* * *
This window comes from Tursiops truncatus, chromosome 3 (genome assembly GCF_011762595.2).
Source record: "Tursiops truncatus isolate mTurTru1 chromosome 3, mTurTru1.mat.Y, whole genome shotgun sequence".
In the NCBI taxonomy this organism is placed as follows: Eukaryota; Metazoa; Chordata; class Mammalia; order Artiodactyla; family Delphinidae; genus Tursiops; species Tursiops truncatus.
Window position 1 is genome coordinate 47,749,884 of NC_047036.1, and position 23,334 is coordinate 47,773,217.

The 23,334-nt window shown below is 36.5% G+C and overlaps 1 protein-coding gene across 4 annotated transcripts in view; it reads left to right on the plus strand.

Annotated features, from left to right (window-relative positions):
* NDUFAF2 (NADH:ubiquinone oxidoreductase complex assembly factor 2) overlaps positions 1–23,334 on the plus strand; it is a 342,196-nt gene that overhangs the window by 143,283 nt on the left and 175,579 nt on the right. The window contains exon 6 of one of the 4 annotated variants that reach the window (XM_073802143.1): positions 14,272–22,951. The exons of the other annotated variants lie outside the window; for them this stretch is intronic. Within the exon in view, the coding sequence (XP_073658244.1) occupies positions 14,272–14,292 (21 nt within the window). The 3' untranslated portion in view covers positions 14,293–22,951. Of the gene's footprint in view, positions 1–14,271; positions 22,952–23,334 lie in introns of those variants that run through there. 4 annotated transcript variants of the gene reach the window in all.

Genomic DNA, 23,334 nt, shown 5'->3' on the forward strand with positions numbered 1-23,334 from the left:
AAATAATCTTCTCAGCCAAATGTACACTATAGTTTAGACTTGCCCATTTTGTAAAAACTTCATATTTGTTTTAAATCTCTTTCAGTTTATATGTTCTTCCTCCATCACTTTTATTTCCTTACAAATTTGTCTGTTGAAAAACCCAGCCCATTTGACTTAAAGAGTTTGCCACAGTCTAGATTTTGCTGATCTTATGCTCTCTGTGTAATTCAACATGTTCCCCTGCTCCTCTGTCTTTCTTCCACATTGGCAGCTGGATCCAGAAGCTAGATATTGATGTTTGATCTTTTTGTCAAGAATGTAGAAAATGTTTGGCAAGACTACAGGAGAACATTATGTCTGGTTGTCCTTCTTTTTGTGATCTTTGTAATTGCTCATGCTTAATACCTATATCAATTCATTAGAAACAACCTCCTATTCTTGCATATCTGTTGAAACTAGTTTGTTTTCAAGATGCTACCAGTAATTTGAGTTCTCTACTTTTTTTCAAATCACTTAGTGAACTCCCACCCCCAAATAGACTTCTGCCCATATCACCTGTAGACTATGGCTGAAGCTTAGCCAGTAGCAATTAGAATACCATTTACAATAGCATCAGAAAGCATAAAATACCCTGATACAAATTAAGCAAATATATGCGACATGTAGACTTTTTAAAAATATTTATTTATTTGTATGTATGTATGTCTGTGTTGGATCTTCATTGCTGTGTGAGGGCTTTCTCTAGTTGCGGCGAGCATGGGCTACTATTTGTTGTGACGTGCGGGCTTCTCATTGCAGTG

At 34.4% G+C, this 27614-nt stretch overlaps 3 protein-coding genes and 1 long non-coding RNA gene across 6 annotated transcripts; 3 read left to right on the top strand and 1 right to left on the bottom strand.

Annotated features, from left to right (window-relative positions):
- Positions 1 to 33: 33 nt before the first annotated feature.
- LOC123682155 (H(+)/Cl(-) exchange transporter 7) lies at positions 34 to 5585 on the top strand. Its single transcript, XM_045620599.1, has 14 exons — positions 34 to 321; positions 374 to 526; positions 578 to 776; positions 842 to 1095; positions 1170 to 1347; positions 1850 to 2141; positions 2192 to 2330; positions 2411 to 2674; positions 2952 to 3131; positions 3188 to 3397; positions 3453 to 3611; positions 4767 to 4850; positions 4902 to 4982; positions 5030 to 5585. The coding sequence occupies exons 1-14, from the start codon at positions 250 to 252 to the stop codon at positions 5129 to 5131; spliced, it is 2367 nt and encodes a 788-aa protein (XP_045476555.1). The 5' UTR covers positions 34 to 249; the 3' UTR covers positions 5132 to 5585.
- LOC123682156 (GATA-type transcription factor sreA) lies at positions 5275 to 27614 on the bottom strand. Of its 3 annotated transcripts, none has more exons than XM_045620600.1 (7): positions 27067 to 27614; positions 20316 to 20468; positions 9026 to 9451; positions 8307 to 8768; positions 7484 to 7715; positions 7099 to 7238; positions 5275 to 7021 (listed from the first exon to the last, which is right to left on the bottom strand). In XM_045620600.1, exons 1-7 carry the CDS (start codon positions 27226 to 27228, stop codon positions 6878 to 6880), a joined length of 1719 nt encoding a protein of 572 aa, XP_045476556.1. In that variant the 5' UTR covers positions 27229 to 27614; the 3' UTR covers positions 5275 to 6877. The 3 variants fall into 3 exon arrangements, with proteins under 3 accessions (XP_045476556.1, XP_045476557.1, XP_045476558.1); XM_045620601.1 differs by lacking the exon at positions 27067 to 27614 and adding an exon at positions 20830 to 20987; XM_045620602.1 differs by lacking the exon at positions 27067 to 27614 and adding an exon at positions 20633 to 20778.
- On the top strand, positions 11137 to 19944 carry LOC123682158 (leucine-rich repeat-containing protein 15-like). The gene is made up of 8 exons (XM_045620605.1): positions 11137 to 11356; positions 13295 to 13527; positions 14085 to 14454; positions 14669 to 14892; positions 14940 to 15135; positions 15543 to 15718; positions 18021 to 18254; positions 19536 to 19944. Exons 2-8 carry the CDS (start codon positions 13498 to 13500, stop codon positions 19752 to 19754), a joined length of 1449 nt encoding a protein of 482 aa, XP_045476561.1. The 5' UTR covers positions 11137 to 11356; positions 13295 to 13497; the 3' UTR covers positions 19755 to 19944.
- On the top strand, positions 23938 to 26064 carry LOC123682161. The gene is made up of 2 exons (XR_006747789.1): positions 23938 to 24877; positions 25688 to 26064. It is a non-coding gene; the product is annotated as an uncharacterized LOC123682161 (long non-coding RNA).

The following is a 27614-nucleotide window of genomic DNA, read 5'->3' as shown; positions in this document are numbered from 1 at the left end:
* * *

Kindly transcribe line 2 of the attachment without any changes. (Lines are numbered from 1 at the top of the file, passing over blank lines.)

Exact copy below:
Source record: "Tursiops truncatus isolate mTurTru1 chromosome 3, mTurTru1.mat.Y, whole genome shotgun sequence".